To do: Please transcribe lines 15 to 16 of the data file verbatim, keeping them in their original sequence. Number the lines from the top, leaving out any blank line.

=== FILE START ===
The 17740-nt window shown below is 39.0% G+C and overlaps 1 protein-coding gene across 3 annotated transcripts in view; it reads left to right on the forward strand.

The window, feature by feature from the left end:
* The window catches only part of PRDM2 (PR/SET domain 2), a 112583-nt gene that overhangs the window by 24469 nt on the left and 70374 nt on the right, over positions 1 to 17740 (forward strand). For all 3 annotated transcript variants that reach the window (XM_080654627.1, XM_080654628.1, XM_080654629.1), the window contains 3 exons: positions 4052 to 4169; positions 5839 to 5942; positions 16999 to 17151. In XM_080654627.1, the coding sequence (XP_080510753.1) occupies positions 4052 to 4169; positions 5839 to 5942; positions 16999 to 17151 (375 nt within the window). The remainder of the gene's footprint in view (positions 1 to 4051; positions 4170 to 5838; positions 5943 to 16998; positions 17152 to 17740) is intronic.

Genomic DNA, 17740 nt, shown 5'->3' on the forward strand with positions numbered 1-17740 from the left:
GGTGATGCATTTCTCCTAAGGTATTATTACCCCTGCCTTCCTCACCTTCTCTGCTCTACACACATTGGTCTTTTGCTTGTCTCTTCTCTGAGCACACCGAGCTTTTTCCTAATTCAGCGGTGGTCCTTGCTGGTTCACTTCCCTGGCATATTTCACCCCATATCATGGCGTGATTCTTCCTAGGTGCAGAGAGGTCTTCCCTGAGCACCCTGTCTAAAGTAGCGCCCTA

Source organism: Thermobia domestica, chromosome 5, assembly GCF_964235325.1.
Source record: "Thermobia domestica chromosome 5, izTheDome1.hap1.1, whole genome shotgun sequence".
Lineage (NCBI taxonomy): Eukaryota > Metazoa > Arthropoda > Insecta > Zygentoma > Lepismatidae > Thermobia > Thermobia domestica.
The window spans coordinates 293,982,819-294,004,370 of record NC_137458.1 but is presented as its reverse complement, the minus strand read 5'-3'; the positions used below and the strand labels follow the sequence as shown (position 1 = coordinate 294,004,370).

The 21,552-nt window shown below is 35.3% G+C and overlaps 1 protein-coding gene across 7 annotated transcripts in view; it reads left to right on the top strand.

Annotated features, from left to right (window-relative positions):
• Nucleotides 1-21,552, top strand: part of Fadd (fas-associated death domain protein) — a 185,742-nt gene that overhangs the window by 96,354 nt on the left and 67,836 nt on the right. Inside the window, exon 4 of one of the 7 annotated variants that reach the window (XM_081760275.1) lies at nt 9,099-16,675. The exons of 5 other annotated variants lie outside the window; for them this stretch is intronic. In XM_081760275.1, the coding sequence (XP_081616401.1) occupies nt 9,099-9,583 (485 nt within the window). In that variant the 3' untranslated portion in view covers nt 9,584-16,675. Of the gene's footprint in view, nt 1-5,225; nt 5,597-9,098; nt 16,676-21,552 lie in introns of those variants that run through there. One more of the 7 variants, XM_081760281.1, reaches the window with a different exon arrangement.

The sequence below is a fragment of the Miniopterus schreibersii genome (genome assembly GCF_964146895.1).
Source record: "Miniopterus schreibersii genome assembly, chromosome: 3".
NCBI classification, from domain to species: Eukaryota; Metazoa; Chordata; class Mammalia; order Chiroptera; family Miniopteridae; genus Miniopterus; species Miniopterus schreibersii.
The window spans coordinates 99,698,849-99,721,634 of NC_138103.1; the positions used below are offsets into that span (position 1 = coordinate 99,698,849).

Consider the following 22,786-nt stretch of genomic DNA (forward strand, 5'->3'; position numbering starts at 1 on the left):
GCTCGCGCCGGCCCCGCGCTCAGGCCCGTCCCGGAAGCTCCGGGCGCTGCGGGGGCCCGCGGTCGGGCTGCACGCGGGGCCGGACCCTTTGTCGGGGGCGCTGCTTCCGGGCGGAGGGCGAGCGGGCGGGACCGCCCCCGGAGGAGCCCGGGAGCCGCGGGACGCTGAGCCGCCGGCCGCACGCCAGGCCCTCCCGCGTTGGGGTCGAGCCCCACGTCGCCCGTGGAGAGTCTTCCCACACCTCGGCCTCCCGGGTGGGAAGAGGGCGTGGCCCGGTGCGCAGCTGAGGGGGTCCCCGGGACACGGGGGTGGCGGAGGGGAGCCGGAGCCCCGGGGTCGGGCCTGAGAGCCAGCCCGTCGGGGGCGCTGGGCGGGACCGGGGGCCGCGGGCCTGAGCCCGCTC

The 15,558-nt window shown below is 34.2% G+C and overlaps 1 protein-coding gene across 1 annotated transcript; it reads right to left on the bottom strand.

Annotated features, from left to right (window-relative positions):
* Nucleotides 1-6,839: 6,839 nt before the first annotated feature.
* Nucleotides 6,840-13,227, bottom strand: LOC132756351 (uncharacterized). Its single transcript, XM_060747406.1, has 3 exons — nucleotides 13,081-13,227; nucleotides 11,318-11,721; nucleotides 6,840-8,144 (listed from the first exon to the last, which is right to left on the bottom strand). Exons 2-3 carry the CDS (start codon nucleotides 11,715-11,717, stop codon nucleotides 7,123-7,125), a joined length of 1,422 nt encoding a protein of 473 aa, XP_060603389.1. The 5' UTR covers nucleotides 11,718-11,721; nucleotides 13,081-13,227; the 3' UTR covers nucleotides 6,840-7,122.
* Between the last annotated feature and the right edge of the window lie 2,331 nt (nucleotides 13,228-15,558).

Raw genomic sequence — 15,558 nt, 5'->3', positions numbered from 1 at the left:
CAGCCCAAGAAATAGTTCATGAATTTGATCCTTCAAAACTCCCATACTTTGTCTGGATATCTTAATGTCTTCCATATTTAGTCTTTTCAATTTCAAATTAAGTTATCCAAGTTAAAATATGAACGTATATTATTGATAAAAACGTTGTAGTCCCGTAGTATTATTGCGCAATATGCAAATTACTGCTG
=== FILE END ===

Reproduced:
NCBI classification, from domain to species: Eukaryota; Metazoa; Chordata; class Mammalia; order Chiroptera; family Miniopteridae; genus Miniopterus; species Miniopterus schreibersii.
The window spans coordinates 99,698,849-99,721,634 of NC_138103.1; the positions used below are offsets into that span (position 1 = coordinate 99,698,849).